The film opening sequences give an indication that the police are the good guys. Here are the men you hope to meet when you have a problem – compassionate, caring and protective and doing the best they can in an often difficult job. The victim, SI Subburaj, is one such police officer. After stopping when he witnessed an argument between a husband and wife, he’s set upon by a gang of thugs and burnt to death on a bridge. Although the police officer belonged to another police station, the job of investigating his death falls to Inspector Sethupathi (Vijay Sethupathi), a man whose colleagues describe as a psycho but also 100% honest and incorruptible.

Sethupathi rules his police station with a heavy hand, but although many of his officers seem terrified of him, he has the respect and loyalty of his right-hand man Murthy (Linga). Despite all his bluster, Sethupathi has very clear ideas about what is expected from a police officer and is determined that everyone should follow his line. He tells his men that they should not upset the public unnecessarily although he isn’t slow to react when he thinks a crowd is being disrespectful outside the hospital. He’s infuriated that someone has dared to kill a police officer and expects that everyone will be as enthusiastic about tracking down the killer as he is himself, and when that isn’t the case he’s quick to anger and lets everyone have the sharp edge of his tongue. But for all his barely contained violence, even at work Sethupathi is more caring than first appears. When a man comes in looking for his missing wife, Sethupathi sends the couple’s young daughter away so that she does not have to hear her father speaking ill of her mother. It’s clear that he’s thinking of the bigger picture and hoping for a good outcome for the family.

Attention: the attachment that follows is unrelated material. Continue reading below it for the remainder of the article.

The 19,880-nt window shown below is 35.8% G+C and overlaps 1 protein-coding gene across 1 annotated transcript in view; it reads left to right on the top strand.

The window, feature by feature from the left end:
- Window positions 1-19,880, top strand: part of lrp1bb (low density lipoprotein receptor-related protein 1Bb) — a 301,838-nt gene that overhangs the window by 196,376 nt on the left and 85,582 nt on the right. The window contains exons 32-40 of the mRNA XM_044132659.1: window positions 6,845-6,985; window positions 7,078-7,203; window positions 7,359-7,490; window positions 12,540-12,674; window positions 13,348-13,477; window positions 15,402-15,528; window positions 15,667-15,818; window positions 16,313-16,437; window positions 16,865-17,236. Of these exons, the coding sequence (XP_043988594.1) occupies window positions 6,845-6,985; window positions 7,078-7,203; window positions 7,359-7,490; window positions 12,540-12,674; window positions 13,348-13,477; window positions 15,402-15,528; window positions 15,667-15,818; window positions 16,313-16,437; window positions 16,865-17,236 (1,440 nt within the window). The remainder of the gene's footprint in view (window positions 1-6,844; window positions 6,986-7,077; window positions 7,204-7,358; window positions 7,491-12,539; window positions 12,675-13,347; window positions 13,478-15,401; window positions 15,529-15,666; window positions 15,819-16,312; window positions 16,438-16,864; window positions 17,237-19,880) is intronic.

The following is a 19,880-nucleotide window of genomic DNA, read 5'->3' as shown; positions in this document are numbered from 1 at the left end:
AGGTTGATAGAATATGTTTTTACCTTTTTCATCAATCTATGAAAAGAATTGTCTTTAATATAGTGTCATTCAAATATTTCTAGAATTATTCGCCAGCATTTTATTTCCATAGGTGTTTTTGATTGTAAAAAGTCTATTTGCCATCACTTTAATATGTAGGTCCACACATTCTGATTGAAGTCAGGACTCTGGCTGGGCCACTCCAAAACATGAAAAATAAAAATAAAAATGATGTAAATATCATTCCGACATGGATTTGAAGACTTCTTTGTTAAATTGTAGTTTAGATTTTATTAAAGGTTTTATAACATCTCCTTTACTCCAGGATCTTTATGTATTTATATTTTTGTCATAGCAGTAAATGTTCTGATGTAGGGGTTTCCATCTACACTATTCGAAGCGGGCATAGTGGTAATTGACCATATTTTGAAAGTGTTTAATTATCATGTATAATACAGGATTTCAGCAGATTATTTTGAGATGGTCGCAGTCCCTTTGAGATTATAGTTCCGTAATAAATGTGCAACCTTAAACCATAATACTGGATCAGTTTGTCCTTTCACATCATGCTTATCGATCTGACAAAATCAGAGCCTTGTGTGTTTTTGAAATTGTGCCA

Sethupathi quickly discovers that SI Subburaj has been killed by mistake and the real target was another police officer, SI Kanagavel. Kanagavel is married to the daughter of local king-pin Vaathiyar (Vela Ramamoorthy) and by all accounts it isn’t a happy marriage. Rather than letting his daughter divorce Kanagavel, Vaathiyar decides to murder him instead – effective but perhaps not the best solution to the problem. While investigating, Sethupathi arrests Vaathiyar who immediately swears vengeance for the insult. At the same time, something goes wrong during an interrogation of two schoolboys, resulting in Sethupathi’s suspension and an investigation into his actions. While Sethupathi desperately tries to work out what happened and prove his innocence, Vaathiyar is out for blood and determined that Sethupathi will pay for his embarrassment – one way or another.

Vijay Sethupathi does masala cop brilliantly here, twirling his moustache and barking orders while displaying all the tenacious enthusiasm of a bulldog on the scent as he chases down criminals. He’s determined, ferocious and heroic – exactly as required for a mass action film. The brilliance lies in the other side of Sethupathi. The man who goes home to romance his wife and play with his children, call home when he’s away on business and send selfies to his wife to let her know how much he misses her. I always appreciate some good white board pondering – used here as Sethupathi tries to figure out why a gun fired when it shouldn’t have, and the many little touches that A.R. Arun Kumar adds in to illustrate the family dynamic. Vijay Sethupathi changes body language, demeanour and his language once he gets home and I love how realistic he appears as he deals with the doubts and problems that he faces every day. Plus of course he’s great in the fight sequences and completely nails the tough cop persona in every way.